I know your anxiety and I'm sorry you are going through this, and just know you are not alone and you will get through this.


  • mumuriri
    mumuriri Member Posts: 26
    edited September 2022

    The latest biopsy shows a <5mm cluster of microcalcs that turned out to be DCIS. So another spot of cancer 2cm away from the main mass. I'm supposed to get a call from my surgeon about these biopsy results and hopefully get surgery scheduled (please!). Initially she had been saying clear-cut lumpectomy + rads, but now with a 2nd area of cancer I'm not sure what she'll recommend. Is it unusual to have more than 1 mass/area of cancer in early stage? I'm scared that there may be other smaller spots (undetectable size for mammo) that a lumpectomy won't catch, but will rads?

    My other breast has a "cluster of what everyone here thinks is small benign cysts with some calcs" that they are not biopsying because they are sure it's benign and recommend 1-year followup mammogram. I asked repeatedly if a biopsy would be useful, and they said no because they are so sure it's not cancer.

    At this point I'm concerned about BMX/UMX vs lumpectomy, but if the surgeon's (renowned NCI) recommendation is lumpectomy should I just trust?

  • quietgirl
    quietgirl Member Posts: 165
    edited September 2022

    I had two area of concern not far from each other, both were removed in same lumpectomy (the secondary area was not deemed cancerous during the biopsy but I think due the proximity to the first and to ensure clear margins it was the best choice). And yes the whole purpose of radiation after a lumpectomy is to hopefully put you at the same risk level comparable to having a mastectomy. In the end the choice is yours even if a surgeon recommended a lumpectomy if you feel strongly about a mastectomy that's still your choice. whatever you decide I wish you a quick surgery date and a speedy recovery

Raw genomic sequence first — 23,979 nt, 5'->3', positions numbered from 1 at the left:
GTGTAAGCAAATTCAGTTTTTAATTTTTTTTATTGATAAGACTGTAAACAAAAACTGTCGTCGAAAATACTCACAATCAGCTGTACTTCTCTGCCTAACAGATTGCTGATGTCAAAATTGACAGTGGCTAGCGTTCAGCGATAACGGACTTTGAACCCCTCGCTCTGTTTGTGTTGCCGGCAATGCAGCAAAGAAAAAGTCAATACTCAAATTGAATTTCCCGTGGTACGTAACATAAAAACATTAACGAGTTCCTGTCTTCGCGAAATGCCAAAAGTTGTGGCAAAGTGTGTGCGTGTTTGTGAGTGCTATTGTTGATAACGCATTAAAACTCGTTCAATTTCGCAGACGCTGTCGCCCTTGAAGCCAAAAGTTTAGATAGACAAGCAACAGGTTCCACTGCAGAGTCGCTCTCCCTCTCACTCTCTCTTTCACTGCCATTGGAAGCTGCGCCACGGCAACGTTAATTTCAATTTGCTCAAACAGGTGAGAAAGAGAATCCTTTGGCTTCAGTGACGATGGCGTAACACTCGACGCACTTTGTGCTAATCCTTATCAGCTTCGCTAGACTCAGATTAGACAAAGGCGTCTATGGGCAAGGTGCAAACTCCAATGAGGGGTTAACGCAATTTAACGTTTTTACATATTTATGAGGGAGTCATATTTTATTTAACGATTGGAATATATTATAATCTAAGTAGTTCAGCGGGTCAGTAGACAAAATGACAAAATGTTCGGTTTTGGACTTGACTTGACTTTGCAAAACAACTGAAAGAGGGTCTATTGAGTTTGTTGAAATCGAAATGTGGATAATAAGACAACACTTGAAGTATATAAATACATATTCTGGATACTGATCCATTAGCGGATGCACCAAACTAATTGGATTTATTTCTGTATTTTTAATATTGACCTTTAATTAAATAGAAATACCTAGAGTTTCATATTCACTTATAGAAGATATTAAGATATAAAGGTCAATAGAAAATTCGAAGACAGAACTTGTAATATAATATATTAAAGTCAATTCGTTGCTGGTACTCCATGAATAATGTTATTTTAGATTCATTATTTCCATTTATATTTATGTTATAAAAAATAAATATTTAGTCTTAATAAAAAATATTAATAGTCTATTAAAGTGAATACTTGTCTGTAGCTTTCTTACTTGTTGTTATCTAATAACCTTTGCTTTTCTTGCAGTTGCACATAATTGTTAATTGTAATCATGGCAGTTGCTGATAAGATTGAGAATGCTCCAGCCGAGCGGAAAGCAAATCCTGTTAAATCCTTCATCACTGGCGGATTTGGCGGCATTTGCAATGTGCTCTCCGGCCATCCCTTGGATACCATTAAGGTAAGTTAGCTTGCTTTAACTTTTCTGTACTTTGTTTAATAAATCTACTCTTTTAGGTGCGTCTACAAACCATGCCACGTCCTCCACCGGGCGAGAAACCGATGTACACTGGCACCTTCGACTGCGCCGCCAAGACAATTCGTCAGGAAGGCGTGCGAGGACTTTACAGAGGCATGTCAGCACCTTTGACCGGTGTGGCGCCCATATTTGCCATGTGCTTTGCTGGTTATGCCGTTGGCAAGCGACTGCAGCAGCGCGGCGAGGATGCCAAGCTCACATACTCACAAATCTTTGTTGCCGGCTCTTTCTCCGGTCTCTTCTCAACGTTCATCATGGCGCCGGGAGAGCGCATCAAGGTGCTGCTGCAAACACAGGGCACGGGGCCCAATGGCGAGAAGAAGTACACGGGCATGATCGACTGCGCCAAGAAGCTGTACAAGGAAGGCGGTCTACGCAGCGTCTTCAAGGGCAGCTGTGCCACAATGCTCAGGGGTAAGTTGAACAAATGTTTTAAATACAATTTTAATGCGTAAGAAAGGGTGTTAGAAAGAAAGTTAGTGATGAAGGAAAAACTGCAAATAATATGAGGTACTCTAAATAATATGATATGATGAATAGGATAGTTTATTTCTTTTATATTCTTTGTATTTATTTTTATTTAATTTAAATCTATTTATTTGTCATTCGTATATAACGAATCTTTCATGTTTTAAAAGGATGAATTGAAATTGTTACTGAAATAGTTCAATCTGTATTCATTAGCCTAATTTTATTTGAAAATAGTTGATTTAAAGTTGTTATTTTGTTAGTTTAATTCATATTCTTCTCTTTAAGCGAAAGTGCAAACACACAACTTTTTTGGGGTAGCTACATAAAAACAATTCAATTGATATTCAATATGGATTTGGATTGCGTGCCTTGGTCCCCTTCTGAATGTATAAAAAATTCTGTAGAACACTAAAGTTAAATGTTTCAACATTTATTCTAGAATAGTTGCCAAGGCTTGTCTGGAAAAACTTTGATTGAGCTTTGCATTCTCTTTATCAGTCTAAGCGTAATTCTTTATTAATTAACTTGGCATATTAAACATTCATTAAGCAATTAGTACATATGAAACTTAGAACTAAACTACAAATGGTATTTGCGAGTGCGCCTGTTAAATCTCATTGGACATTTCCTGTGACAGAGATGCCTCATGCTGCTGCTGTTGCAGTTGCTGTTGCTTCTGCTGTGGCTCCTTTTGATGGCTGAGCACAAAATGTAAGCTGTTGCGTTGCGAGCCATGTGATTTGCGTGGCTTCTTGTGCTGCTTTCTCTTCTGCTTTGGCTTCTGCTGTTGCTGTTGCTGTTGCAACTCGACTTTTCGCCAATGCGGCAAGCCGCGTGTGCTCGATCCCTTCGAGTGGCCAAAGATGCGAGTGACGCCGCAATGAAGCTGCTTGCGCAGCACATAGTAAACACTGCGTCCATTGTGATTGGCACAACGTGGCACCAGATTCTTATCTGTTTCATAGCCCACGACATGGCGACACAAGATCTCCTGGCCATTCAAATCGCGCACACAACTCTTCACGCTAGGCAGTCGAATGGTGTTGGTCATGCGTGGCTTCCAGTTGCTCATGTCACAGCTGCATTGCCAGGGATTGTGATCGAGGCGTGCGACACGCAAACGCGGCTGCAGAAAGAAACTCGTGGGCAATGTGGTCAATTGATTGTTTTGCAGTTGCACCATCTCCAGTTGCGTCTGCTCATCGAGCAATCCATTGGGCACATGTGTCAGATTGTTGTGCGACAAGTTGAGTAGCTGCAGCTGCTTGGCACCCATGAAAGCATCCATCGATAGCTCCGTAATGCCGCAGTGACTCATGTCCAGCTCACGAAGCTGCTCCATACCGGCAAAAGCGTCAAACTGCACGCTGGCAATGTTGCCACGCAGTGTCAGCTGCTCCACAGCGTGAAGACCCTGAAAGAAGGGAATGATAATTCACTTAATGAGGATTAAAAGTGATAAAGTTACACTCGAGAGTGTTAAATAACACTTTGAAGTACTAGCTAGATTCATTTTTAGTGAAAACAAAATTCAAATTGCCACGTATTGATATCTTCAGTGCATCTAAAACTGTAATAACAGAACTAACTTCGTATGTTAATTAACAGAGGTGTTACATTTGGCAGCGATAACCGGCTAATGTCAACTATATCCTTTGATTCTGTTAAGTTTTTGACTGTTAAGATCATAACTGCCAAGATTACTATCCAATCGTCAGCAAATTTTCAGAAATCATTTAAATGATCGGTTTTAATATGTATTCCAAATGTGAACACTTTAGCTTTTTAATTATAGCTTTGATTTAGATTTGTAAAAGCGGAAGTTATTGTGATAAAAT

• mumuriri
    mumuriri Member Posts: 26
    edited October 2022

    Well, I had my lumpectomy and sentinel node biopsy. My surgeon was amazing and so was the staff at the hospital. The pathology came back super early with ALMOST the same info as the latest imaging - 1.7cm, grade 2, ER+ PR+ HER- IDC. Clear margins, 2 sentinel nodes removed, no cancer detected in those. BUT where the initial biopsy and re-examination of same sample by DF showed no LVI, now the pathology report for surgery shows LVI (lympho-vascular invasion) is "present, in multiple slides". I was shocked because I don't think it was expected. I know this means chance of recurrence / metastasis is significantly higher, but I'm waiting for my first appointment with new MO in early November (she will have oncotype results and whatever treatment recommendation (radiation or radiation + chemo)). I'm worried this means chemo as well because LVI could mean the cancer has already traveled elsewhere, right? Someone correct me if I'm wrong..